It is not uncommon for someone to move out-of-state once they separate from a spouse. However, divorce laws can vary dramatically from state-to-state. It is important to understand how location may impact your right to marital property, child custody, and support payments.
Most states have residency requirements before you can file for divorce. (Alaska, South Dakota, and Washington do not have these requirements.) Depending on the state, residency requirements range from 60 days to a year. Unless you meet these requirements, your divorce complaint will be rejected.
Filing for Divorce
Once you meet your state’s residency requirements, you can file for divorce. Although every state has its own procedures, this typically involves filing a complaint or petition for divorce and other paperwork with the court. If you need help understanding your state’s filing process, contact a lawyer.
Serving an Out-of-State Spouse with Divorce Papers
The final step in a divorce filing is serving the papers on your spouse. Typically, service involves either mailing the paperwork to your spouse or having a process server (either a sheriff or private individual) deliver the paperwork. Again, a family law attorney can help you understand your state’s service procedure.
Every state has its own laws concerning divorce, child custody, child support, and alimony. If you and your spouse live in different states, it is important to understand these separate state laws. Depending on your situation, one state’s law may be more advantageous than the other. Here are some of the issues to consider:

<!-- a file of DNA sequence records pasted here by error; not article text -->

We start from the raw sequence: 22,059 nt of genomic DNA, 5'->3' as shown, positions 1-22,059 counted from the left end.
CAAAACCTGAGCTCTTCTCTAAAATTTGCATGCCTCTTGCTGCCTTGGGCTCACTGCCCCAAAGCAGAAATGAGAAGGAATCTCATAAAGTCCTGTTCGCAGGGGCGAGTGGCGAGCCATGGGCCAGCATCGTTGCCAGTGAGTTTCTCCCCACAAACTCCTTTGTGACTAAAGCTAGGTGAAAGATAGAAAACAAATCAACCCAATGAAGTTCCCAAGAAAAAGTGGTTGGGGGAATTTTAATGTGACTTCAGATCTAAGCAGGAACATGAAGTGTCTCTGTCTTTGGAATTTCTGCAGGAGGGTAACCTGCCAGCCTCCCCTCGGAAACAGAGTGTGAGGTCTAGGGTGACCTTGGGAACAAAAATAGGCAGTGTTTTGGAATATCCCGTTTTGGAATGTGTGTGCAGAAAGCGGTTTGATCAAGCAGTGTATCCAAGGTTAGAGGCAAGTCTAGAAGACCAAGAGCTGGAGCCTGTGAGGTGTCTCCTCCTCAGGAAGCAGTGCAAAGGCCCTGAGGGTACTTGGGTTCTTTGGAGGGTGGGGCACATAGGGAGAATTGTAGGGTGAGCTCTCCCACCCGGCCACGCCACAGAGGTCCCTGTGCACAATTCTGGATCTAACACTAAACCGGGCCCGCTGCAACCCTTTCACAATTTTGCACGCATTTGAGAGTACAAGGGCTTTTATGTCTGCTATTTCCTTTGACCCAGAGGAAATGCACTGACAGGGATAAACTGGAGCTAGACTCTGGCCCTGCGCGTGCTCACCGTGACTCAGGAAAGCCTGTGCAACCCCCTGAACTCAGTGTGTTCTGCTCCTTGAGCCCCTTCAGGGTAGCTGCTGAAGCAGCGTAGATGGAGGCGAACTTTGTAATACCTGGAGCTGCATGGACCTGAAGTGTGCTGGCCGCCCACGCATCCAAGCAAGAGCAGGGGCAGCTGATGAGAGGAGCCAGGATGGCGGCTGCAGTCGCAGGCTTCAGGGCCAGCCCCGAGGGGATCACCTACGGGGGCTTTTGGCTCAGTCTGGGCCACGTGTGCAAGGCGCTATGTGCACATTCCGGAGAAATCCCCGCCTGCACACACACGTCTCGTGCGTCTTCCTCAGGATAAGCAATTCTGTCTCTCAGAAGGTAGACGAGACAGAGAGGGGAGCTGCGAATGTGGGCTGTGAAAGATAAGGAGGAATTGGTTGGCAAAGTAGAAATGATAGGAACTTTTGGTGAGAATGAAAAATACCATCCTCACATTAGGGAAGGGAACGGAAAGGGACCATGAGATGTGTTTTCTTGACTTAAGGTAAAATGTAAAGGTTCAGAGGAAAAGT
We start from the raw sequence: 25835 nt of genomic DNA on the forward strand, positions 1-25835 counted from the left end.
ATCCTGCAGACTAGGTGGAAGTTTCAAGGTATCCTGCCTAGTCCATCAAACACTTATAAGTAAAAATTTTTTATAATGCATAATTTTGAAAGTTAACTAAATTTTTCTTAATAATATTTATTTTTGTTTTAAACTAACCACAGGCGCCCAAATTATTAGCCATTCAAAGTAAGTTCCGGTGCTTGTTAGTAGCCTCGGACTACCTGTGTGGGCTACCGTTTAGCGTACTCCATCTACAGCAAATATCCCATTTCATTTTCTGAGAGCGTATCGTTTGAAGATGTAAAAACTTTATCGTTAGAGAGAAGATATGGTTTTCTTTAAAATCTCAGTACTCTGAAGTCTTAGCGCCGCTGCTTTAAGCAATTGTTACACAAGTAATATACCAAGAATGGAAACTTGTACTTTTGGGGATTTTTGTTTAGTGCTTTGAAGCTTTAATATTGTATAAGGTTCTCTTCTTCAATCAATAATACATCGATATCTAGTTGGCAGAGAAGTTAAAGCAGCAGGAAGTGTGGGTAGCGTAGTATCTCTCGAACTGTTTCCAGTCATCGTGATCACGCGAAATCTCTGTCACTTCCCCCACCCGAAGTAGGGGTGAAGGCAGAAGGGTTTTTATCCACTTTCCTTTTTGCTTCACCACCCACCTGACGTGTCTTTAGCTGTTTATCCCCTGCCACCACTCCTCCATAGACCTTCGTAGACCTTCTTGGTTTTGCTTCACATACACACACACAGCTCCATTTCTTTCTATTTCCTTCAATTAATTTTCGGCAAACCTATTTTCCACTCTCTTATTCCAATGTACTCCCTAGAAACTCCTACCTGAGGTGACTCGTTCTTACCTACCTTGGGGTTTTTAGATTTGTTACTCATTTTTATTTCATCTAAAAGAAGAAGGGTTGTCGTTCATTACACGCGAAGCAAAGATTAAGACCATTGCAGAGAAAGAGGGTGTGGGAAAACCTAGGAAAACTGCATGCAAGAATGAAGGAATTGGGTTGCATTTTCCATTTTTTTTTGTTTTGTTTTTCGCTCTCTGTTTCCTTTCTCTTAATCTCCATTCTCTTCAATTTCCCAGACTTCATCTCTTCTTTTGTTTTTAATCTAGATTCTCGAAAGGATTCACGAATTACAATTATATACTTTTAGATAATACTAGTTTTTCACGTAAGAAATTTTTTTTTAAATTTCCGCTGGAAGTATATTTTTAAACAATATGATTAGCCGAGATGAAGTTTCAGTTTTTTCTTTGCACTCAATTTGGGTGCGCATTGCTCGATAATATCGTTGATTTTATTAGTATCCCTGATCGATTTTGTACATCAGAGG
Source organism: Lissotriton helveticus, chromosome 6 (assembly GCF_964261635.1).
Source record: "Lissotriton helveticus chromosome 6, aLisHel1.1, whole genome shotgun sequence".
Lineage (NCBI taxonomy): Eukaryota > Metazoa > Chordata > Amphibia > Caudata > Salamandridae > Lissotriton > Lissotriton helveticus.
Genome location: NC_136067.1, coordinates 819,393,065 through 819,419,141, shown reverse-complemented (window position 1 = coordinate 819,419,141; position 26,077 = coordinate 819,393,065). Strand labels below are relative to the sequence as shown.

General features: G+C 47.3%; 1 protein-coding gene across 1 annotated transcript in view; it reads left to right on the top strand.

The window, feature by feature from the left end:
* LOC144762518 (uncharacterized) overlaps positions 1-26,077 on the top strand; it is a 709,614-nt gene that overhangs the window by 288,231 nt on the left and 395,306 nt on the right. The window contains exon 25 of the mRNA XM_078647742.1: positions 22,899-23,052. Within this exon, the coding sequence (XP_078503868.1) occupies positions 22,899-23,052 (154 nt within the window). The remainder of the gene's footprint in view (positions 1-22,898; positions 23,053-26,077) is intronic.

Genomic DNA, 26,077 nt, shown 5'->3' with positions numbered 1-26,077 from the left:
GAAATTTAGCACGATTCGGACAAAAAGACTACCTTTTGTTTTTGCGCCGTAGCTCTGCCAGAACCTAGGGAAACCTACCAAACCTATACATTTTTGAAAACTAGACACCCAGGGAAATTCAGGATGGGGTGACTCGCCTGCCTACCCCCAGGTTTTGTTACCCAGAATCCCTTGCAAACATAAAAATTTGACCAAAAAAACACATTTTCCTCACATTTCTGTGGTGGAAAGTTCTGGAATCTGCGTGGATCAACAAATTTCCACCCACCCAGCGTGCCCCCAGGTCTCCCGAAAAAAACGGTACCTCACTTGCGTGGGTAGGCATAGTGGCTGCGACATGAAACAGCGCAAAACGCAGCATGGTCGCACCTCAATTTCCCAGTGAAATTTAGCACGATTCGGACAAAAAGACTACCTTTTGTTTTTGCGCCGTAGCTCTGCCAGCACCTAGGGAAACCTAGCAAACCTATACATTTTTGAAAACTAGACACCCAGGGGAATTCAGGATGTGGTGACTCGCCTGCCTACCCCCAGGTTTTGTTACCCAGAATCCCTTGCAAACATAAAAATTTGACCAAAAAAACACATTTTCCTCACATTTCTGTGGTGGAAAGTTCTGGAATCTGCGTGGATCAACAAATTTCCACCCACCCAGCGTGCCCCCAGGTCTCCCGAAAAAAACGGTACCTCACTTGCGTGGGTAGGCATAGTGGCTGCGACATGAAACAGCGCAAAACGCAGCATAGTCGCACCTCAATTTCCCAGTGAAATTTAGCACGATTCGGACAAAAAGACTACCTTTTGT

No-Fault vs. Fault Divorce
All states permit some form of no-fault divorce. In a no-fault divorce, a couple typically separates due to “irreconcilable differences.” In these cases, you do not have show that your spouse’s misconduct caused the divorce.
However, some states still allow a spouse to allege fault in a divorce. Reasons for a fault divorce may include adultery, abandonment, or incarceration. In these states, your spouse’s misconduct may result higher alimony payments or a larger share of marital property.
States have varying rules on the distribution of marital property. Generally, states can be categorized as either a community property or equitable distribution state.
Again, a spouse’s misconduct can also impact property distribution in states that permit fault divorces.
Child Custody and Visitation Rights
While every state awards custody and visitation based on a child’s best interests, they all use a slightly different analysis. For example, some states favor sole physical custody, while others tend to give parents shared custody of a child. If you have a child, your choice of state law may dramatically impact your right to parenting time.
Child Support and Alimony
Every state applies its own guidelines and factors when calculating child support and alimony payments. For example, some states have very specific calculators that are used. Other states calculate child support and alimony on a case-by-case basis (and do not have a state-mandated calculator). Make sure you understand how your state’s system works before you file for divorce.
Sometimes, both spouses file for divorce at about the same time. Called “concurrent filing,” this can complicate a divorce. However, the general rule is that whichever petition is filed first (and is served first) will proceed to court.
Unless your divorce is very simple and uncontested, it is in your best interest to hire a family law attorney. Most divorces, especially out of state divorces, involve a detailed legal and financial analysis. And, if you have children, you must also address the complexities of child custody and support payments. A lawyer can ensure that your case is properly handled and your rights are fully protected.
Last Modified: 02-07-2018 12:22 AM PSTLaw Library Disclaimer
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